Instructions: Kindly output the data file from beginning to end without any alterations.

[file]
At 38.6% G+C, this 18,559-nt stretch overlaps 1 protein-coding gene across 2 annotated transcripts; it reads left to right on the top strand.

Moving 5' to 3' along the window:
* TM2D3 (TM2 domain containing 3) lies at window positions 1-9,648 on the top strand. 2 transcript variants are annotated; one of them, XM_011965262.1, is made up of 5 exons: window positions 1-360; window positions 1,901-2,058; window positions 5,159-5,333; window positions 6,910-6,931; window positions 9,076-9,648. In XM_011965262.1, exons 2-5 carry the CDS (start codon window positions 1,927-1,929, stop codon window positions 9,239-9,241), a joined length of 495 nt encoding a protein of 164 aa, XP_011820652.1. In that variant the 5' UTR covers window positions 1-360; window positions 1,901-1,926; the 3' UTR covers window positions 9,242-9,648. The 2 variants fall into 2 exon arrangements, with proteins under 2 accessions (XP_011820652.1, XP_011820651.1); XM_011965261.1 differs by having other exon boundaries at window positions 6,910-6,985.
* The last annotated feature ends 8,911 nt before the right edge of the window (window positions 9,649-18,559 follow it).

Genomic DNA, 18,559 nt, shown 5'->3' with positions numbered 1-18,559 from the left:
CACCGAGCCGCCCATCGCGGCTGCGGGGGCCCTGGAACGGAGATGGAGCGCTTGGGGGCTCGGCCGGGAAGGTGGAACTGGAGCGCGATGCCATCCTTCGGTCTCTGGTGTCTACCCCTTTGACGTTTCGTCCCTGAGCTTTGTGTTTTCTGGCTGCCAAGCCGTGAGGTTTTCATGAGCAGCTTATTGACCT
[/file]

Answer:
At 38.6% G+C, this 18,559-nt stretch overlaps 1 protein-coding gene across 2 annotated transcripts; it reads left to right on the top strand.

Moving 5' to 3' along the window:
* TM2D3 (TM2 domain containing 3) lies at window positions 1-9,648 on the top strand. 2 transcript variants are annotated; one of them, XM_011965262.1, is made up of 5 exons: window positions 1-360; window positions 1,901-2,058; window positions 5,159-5,333; window positions 6,910-6,931; window positions 9,076-9,648. In XM_011965262.1, exons 2-5 carry the CDS (start codon window positions 1,927-1,929, stop codon window positions 9,239-9,241), a joined length of 495 nt encoding a protein of 164 aa, XP_011820652.1. In that variant the 5' UTR covers window positions 1-360; window positions 1,901-1,926; the 3' UTR covers window positions 9,242-9,648. The 2 variants fall into 2 exon arrangements, with proteins under 2 accessions (XP_011820652.1, XP_011820651.1); XM_011965261.1 differs by having other exon boundaries at window positions 6,910-6,985.
* The last annotated feature ends 8,911 nt before the right edge of the window (window positions 9,649-18,559 follow it).

Genomic DNA, 18,559 nt, shown 5'->3' with positions numbered 1-18,559 from the left:
CACCGAGCCGCCCATCGCGGCTGCGGGGGCCCTGGAACGGAGATGGAGCGCTTGGGGGCTCGGCCGGGAAGGTGGAACTGGAGCGCGATGCCATCCTTCGGTCTCTGGTGTCTACCCCTTTGACGTTTCGTCCCTGAGCTTTGTGTTTTCTGGCTGCCAAGCCGTGAGGTTTTCATGAGCAGCTTATTGACCT